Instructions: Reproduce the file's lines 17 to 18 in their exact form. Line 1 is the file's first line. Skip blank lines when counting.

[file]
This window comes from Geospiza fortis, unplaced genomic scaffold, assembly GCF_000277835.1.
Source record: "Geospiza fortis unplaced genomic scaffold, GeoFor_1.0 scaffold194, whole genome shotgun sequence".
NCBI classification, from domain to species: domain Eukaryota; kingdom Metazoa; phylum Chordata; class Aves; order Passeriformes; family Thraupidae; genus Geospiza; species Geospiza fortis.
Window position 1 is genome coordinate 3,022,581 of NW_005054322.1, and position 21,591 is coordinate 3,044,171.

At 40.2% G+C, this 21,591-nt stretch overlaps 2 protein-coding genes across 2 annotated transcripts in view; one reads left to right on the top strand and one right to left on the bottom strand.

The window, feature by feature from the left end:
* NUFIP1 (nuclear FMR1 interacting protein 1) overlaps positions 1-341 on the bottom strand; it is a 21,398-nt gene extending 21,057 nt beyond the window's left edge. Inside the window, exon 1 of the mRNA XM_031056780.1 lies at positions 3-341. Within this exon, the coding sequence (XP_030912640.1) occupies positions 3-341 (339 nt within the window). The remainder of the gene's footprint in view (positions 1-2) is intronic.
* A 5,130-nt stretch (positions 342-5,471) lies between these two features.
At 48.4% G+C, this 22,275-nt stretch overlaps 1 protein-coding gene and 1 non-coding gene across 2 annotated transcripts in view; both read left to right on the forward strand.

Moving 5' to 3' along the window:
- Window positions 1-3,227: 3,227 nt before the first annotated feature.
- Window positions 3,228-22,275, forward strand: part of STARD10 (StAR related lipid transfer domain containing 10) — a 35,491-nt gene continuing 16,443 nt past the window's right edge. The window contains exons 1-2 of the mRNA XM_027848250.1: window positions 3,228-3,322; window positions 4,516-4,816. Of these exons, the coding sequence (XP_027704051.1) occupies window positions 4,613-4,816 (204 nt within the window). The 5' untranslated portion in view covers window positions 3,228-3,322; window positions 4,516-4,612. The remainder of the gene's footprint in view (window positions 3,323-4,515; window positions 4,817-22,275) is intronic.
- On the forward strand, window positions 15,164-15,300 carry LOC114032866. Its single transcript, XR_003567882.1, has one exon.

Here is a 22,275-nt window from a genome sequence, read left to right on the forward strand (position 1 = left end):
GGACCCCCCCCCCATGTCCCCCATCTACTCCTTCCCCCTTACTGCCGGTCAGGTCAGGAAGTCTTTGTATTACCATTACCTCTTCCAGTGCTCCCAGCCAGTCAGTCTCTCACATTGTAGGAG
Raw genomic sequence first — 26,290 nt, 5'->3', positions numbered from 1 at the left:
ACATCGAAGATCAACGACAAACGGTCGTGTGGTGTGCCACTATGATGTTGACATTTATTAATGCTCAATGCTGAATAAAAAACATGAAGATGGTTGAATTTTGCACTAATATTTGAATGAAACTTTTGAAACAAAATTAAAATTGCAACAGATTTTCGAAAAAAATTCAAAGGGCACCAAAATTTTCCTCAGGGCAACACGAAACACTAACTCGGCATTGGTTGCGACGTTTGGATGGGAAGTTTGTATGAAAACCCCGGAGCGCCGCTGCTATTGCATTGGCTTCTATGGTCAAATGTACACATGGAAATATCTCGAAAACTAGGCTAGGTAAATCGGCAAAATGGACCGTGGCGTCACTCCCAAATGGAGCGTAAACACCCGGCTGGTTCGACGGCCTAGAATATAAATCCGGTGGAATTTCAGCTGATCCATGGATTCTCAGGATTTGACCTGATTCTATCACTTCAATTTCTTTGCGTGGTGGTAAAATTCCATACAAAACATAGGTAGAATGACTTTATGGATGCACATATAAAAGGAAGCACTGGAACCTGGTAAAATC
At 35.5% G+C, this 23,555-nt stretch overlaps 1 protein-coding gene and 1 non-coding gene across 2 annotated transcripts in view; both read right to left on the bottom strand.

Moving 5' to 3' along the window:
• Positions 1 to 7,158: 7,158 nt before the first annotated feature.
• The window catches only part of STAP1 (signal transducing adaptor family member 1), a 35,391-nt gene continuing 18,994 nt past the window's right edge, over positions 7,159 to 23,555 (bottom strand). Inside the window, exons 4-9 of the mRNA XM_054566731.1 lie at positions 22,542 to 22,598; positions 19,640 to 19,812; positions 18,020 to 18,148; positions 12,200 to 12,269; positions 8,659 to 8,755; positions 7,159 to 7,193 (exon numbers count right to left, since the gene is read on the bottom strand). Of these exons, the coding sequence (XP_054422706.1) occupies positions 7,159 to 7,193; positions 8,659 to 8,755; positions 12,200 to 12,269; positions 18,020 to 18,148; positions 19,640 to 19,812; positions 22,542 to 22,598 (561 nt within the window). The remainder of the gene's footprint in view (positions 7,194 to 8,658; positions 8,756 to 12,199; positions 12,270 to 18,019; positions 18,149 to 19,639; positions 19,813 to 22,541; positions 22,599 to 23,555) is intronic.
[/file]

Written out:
ACATCGAAGATCAACGACAAACGGTCGTGTGGTGTGCCACTATGATGTTGACATTTATTAATGCTCAATGCTGAATAAAAAACATGAAGATGGTTGAATTTTGCACTAATATTTGAATGAAACTTTTGAAACAAAATTAAAATTGCAACAGATTTTCGAAAAAAATTCAAAGGGCACCAAAATTTTCCTCAGGGCAACACGAAACACTAACTCGGCATTGGTTGCGACGTTTGGATGGGAAGTTTGTATGAAAACCCCGGAGCGCCGCTGCTATTGCATTGGCTTCTATGGTCAAATGTACACATGGAAATATCTCGAAAACTAGGCTAGGTAAATCGGCAAAATGGACCGTGGCGTCACTCCCAAATGGAGCGTAAACACCCGGCTGGTTCGACGGCCTAGAATATAAATCCGGTGGAATTTCAGCTGATCCATGGATTCTCAGGATTTGACCTGATTCTATCACTTCAATTTCTTTGCGTGGTGGTAAAATTCCATACAAAACATAGGTAGAATGACTTTATGGATGCACATATAAAAGGAAGCACTGGAACCTGGTAAAATC
At 35.5% G+C, this 23,555-nt stretch overlaps 1 protein-coding gene and 1 non-coding gene across 2 annotated transcripts in view; both read right to left on the bottom strand.